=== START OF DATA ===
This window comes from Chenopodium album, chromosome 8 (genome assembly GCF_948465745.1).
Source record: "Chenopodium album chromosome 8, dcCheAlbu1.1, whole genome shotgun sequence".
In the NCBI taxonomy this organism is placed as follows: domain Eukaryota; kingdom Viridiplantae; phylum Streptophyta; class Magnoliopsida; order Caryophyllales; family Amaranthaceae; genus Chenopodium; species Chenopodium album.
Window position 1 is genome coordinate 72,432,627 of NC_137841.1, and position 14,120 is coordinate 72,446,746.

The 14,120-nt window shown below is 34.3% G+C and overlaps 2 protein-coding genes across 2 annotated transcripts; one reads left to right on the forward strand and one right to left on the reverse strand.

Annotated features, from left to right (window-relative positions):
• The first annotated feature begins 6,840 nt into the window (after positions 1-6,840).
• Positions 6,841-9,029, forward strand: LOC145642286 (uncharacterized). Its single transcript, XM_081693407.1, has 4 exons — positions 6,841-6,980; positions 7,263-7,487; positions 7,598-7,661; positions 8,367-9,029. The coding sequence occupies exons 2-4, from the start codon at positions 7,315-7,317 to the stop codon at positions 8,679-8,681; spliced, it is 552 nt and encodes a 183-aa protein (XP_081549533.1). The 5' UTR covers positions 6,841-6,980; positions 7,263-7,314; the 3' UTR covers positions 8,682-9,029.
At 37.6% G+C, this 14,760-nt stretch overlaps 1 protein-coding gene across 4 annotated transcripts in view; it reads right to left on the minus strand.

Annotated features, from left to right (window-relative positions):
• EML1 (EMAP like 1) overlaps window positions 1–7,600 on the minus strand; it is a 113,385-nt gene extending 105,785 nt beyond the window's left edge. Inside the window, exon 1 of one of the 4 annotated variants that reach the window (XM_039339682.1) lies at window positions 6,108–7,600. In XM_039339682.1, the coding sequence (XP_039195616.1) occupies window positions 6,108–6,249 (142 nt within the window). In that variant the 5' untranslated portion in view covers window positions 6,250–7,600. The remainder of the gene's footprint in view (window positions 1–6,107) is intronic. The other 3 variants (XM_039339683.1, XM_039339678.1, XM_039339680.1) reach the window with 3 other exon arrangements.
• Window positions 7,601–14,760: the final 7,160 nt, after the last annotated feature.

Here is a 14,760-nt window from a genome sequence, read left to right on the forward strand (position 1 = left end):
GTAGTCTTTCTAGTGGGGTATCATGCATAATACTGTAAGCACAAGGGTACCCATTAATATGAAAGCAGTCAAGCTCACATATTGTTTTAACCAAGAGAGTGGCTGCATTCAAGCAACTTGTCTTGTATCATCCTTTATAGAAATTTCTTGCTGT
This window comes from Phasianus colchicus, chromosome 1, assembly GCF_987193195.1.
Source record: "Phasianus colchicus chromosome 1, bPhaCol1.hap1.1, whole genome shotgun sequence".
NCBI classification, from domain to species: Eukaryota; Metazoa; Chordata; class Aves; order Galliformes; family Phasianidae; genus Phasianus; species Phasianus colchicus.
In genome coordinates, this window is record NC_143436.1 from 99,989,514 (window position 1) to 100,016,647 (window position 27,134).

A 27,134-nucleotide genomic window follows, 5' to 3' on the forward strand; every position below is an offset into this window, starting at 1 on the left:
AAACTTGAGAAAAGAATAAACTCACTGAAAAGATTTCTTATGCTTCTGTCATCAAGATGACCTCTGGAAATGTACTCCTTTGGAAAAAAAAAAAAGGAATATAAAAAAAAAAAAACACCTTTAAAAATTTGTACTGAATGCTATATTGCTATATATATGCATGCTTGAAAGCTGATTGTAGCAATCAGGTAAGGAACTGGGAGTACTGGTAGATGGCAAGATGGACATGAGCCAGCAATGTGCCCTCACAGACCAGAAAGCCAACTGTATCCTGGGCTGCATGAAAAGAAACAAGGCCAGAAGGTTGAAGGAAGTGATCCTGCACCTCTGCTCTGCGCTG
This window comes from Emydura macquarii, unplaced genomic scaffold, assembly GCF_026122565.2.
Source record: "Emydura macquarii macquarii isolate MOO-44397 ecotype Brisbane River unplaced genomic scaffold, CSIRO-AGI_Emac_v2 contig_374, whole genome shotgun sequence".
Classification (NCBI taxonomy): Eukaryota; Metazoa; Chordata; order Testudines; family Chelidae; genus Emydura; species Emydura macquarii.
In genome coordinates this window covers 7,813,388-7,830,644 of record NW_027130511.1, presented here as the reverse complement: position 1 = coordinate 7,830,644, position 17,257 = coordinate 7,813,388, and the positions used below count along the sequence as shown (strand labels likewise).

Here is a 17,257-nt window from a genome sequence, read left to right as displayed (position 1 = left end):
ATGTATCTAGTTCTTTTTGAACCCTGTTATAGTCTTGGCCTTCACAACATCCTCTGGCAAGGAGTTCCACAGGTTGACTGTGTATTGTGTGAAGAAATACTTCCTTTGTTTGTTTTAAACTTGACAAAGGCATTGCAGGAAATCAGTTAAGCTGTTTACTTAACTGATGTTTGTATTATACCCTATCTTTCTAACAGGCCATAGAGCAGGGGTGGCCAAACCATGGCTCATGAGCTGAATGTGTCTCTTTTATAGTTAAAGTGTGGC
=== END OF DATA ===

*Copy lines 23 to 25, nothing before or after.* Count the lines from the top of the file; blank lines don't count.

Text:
Classification (NCBI taxonomy): Eukaryota; Metazoa; Chordata; order Testudines; family Chelidae; genus Emydura; species Emydura macquarii.
In genome coordinates this window covers 7,813,388-7,830,644 of record NW_027130511.1, presented here as the reverse complement: position 1 = coordinate 7,830,644, position 17,257 = coordinate 7,813,388, and the positions used below count along the sequence as shown (strand labels likewise).

Here is a 17,257-nt window from a genome sequence, read left to right as displayed (position 1 = left end):